Ahtziri and I are sitting on a stone garden bench outside a church in Riverside. In her hand is a stack of papers – typed forms for me to sign, neatly handwritten manuscript pages and sketches of fictional characters with names and biographical information.
I have been asked to mentor Ahtziri, a 17-year-old high school senior, through the process of writing a novel for her Advanced Placement English class. I am not a novelist, but I am a poet, and I direct a nonprofit – the Inlandia Institute – that supports literary activity and creative thinking through storytelling in the Inland Empire.
Like any other group, a community of readers and writers does not spring up overnight; it grows gradually as people find one another, as Ahtziri and I did.
Sometimes a catalyst produces momentum. In the case of Inlandia, that catalyst was an anthology of literary writing about this region, published by Heyday in 2006. “Inlandia: A Literary Journey through California’s Empire” stacks Joan Didion and John Steinbeck alongside local jewels such as novelist Susan Straight, who sets many of her stories in the fictional Rio Seco, a doppelganger of Riverside.
The Inlandia Institute began as a collaboration of the Riverside Public Library and Heyday to host literary events. By 2009, the program had become an independent nonprofit. That was when Marion Mitchell-Wilson, its first executive director, recruited me for a part-time job that expanded over time. When she was diagnosed with breast cancer, she asked if I would keep everything running until she got better. She would eventually succumb to the disease.
Before Mitchell-Wilson died, she called some of those involved with Inlandia into her home and made a dramatic request: She wanted us to create an endowment in her name to ensure the organization would continue for decades to come. Building a literary community is not just about reading and writing; it’s about getting people to unite for a cause they feel passionate about. The endowment was that cause for us.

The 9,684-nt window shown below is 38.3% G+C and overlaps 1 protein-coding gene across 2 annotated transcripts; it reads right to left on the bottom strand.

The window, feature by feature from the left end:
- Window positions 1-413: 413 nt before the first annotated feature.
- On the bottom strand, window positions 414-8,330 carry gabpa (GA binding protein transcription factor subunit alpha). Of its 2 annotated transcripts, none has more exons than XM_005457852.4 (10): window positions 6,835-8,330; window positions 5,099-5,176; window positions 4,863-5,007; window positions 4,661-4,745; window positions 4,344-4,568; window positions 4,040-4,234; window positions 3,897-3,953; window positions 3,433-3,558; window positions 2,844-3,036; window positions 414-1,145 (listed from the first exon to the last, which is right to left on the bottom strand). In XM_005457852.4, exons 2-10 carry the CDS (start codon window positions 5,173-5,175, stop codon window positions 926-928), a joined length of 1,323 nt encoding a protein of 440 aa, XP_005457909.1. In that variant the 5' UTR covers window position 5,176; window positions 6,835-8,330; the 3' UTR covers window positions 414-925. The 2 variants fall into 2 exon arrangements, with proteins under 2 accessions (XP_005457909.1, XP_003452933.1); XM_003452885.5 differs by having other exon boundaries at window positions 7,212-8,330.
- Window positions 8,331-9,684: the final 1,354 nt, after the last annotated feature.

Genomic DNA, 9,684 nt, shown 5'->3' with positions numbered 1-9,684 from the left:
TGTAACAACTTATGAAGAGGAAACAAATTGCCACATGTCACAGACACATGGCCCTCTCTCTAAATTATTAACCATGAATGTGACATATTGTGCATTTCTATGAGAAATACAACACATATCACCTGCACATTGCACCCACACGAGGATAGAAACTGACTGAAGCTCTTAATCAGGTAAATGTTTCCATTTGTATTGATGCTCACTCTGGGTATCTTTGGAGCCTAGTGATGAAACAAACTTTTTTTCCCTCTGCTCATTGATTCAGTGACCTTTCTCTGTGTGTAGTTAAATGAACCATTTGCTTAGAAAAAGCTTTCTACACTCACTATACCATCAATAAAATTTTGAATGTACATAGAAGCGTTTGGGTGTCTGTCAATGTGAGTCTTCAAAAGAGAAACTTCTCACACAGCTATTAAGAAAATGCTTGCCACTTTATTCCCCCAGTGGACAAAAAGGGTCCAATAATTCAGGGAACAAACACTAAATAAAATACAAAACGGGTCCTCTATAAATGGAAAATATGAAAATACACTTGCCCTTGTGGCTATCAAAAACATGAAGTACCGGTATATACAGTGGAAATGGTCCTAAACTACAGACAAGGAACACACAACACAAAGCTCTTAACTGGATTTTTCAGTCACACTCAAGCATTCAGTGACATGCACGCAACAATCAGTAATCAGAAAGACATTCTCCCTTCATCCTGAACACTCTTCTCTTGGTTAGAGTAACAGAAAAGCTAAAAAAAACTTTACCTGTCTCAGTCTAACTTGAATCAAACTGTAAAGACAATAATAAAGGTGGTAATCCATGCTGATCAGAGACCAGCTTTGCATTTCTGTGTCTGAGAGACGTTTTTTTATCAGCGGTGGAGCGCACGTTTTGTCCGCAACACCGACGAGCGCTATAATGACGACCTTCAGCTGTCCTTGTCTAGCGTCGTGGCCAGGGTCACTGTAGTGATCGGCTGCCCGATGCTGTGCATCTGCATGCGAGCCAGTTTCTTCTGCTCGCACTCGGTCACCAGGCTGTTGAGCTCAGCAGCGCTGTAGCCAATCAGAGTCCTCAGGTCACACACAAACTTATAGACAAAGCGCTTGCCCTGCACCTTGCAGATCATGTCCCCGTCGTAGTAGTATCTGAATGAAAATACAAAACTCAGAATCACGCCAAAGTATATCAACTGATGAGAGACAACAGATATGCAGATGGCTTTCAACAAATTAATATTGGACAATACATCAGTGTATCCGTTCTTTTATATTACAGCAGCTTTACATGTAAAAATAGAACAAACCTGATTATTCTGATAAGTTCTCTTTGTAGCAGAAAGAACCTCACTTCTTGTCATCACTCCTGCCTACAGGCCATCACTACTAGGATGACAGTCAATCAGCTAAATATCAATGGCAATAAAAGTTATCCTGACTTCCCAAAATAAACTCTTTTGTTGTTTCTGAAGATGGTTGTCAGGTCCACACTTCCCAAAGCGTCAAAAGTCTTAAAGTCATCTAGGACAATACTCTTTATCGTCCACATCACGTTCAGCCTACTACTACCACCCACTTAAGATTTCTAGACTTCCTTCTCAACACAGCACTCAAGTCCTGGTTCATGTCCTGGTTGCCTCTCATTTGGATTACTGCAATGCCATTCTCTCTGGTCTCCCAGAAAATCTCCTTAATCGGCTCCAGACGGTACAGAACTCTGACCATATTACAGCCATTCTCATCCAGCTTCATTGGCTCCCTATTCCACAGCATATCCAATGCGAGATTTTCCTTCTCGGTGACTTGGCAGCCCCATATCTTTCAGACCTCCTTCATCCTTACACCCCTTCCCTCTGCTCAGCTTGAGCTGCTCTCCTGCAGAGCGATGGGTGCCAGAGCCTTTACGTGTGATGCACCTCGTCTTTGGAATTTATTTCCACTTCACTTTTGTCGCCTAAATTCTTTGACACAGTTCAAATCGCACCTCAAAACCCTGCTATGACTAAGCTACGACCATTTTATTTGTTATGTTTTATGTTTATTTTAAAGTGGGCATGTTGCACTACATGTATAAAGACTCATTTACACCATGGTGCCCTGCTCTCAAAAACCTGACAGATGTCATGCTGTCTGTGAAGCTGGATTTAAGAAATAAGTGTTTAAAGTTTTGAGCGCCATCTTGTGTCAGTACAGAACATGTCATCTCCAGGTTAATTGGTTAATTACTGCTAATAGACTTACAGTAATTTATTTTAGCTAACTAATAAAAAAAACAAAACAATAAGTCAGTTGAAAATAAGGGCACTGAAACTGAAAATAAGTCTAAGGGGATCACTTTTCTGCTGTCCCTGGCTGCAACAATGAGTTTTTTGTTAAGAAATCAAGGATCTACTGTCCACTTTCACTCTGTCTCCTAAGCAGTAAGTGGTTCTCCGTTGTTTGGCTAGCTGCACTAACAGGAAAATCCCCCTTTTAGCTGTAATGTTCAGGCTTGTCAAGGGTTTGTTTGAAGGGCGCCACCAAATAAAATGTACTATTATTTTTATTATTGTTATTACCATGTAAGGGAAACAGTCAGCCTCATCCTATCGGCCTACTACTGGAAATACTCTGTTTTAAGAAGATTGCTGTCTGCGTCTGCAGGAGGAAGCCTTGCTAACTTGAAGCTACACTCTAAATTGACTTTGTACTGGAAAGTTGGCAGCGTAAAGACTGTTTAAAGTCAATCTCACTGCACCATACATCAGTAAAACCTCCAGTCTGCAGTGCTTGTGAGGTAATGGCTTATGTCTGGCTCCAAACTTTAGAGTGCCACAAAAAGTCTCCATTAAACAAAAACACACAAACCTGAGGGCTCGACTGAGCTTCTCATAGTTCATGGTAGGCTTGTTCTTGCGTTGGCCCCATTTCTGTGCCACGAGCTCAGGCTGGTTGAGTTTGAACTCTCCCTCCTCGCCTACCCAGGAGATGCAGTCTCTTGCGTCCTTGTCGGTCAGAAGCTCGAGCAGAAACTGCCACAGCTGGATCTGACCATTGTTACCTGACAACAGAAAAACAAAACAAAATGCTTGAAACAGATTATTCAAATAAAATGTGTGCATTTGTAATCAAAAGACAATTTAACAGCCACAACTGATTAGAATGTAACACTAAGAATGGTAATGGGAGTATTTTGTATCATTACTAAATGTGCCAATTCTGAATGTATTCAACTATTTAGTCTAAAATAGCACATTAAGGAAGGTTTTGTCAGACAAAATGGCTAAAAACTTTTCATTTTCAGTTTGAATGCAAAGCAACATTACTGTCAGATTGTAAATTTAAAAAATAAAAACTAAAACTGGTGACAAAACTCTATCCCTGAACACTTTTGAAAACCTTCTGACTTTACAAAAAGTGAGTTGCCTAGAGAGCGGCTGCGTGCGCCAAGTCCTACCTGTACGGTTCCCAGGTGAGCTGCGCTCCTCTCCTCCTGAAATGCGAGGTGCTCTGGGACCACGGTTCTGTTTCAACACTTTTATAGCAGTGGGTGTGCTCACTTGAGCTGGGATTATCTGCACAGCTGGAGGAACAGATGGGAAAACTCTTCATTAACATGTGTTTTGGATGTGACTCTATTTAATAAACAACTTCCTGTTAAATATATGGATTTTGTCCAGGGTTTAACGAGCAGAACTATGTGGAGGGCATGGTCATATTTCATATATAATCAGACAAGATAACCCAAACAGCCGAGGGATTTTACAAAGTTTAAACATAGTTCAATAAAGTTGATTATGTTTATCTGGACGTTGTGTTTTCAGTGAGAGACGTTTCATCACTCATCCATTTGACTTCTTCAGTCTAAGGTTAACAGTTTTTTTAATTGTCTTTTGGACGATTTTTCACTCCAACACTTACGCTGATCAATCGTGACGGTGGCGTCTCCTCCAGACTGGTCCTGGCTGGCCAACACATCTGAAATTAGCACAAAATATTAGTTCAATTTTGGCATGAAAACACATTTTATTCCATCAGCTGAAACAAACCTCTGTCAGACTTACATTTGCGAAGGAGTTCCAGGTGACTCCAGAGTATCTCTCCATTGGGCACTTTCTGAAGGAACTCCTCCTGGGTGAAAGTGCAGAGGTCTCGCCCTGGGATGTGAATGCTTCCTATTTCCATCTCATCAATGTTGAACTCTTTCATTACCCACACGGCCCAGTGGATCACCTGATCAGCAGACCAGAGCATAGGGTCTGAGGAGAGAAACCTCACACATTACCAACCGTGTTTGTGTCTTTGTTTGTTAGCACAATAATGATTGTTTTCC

We raised $100,000 in six weeks. And Inlandia now serves a vast swath reaching from the Salton Sea to Temecula, and from Wrightwood to Mecca.
I’ve spent the better part of my adult life here. As I write this, I am surrounded by poems submitted to our “Poetry Box” during Riverside’s Long Night of Arts and Innovation, an event held downtown by the city every two years. The event brings together technology innovators alongside arts and cultural organizations to showcase what Riverside has to offer.
The Poetry Box was a place for people to play with words – to cut up and rearrange them into poetry on a large felt board, to add to a collaborative poem in a single notebook, or just to write with pens on blank paper. It was surprising to see how many people stopped, sat down, put pen to paper and wrote a poem, some for the first time.
The Poetry Box got to the core of what Inlandia is all about – building community, one word at a time.
I love who we are, we Inlandians. I think of Ahtziri, and wonder whether she will finish her novel. But you know what? The finishing doesn’t matter. It’s the starting that counts, and I don’t just want to see how the story ends. I want to see where it takes her.
Cati Porter is executive director of the Inlandia Institute and the author of several poetry collections. She wrote this for Living the Arts, a project of Zócalo Public Square and The James Irvine Foundation, and can be contacted at firstname.lastname@example.org.